Johannesson, Elisabet; Ringström, Gisela; Abrahamsson, Hasse; Sadik, Riadh

    2015-01-01

    AIM: To assess the long-term effects of physical activity on irritable bowel syndrome (IBS) symptoms and on quality of life, fatigue, depression and anxiety. METHODS: Seventy-six patients from a previous randomized controlled interventional study on increased physical activity in IBS were asked to participate in this long-term follow-up study. The included patients attended one visit in which they filled out questionnaires and they underwent a submaximal cycle ergometer test. The primary end point was the change in the IBS Severity Scoring System (IBS-SSS) at baseline, i.e., before the intervention and at follow-up. The secondary endpoints were changes in quality of life, fatigue, depression and anxiety. RESULTS: A total of 39 [32 women, median age 45 (28-61) years] patients were included in this follow-up. Median follow-up time was 5.2 (range: 3.8-6.2) years. The IBS symptoms were improved compared with baseline [IBS-SSS: 276 (169-360) vs 218 (82-328), P = 0.001]. This was also true for the majority of the dimensions of psychological symptoms such as disease specific quality of life, fatigue, depression and anxiety. The reported time of physical activity during the week before the visit had increased from 3.2 (0.0-10.0) h at baseline to 5.2 (0.0-15.0) h at follow-up, P = 0.019. The most common activities reported were walking, aerobics and cycling. There was no significant difference in the oxygen uptake 31.8 (19.7-45.8) mL per min per kg at baseline vs 34.6 (19.0-54.6) mL/min per kg at follow-up. CONCLUSION: An intervention to increase physical activity has positive long-term effects on IBS symptoms and psychological symptoms. PMID:25593485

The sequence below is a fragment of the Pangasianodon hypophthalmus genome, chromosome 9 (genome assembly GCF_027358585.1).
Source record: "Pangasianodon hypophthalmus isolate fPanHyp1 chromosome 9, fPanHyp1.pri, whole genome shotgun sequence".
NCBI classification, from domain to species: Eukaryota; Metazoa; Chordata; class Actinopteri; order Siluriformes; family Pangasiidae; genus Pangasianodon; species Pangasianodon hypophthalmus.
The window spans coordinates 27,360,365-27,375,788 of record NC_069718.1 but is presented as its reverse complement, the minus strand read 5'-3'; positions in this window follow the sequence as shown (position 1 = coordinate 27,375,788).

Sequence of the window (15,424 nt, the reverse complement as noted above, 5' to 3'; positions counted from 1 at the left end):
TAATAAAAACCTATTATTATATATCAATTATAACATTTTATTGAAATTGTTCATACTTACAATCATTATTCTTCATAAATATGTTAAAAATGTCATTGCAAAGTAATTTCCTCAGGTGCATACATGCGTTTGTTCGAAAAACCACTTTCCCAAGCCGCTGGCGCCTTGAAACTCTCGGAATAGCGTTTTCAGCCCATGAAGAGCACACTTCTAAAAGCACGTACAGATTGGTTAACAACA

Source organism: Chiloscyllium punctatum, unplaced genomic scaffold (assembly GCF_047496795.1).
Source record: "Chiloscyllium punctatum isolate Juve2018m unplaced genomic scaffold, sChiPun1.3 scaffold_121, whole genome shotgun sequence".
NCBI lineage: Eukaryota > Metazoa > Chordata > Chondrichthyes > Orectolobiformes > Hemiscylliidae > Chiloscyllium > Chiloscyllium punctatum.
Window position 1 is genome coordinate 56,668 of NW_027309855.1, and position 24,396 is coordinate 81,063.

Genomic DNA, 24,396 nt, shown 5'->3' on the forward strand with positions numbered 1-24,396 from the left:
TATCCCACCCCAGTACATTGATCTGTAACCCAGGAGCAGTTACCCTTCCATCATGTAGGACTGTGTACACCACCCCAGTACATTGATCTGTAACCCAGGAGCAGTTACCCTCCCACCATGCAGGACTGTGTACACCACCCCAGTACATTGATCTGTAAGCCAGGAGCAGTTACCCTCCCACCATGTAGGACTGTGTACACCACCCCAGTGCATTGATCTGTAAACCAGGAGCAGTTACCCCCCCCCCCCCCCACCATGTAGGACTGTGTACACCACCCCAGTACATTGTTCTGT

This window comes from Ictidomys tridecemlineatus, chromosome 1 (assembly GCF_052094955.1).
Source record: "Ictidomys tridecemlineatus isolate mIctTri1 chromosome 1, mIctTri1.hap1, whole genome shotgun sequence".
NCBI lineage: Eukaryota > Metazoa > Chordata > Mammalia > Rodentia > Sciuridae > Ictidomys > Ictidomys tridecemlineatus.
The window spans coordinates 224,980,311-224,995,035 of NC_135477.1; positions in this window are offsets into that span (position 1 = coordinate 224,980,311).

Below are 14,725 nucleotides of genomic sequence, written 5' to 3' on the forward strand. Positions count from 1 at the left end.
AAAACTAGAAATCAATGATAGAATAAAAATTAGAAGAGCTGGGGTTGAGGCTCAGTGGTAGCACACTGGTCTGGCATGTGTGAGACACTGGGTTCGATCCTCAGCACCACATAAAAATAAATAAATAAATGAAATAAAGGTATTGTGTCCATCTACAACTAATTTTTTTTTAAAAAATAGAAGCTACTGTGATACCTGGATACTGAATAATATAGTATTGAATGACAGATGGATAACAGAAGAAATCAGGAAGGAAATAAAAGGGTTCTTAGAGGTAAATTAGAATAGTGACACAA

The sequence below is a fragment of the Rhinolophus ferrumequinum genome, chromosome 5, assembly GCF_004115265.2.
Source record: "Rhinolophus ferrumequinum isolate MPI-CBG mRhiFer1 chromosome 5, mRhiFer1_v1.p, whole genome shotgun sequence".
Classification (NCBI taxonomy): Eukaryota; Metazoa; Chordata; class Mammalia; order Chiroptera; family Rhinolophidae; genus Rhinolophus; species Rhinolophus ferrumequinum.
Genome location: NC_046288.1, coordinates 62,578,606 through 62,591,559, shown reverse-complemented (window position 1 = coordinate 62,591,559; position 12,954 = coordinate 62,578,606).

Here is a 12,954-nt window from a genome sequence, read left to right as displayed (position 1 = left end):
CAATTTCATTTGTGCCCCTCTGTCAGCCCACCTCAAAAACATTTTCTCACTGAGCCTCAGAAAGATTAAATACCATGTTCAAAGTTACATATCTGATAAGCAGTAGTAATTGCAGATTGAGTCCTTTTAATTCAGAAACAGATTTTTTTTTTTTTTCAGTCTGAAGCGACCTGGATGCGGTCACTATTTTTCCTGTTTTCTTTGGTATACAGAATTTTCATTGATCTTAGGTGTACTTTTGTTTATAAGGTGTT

13. New Study Shows Clinicians Under-Prescribing Flu Antiviral Drugs and Possibly Overprescribing Antibiotics

    MedlinePlus

    ... Under-Prescribing Flu Antiviral Drugs and Possibly Overprescribing Antibiotics Language: English Español Recommend on Facebook Tweet ... medications. In contrast, clinicians may have overprescribed common antibiotics. The authors of the study concluded that more ...

  14. Sphaeropsidin A shows promising activity against drug-resistant cancer cells by targeting regulatory volume increase.

    PubMed

    Mathieu, Véronique; Chantôme, Aurélie; Lefranc, Florence; Cimmino, Alessio; Miklos, Walter; Paulitschke, Verena; Mohr, Thomas; Maddau, Lucia; Kornienko, Alexander; Berger, Walter; Vandier, Christophe; Evidente, Antonio; Delpire, Eric; Kiss, Robert

    2015-10-01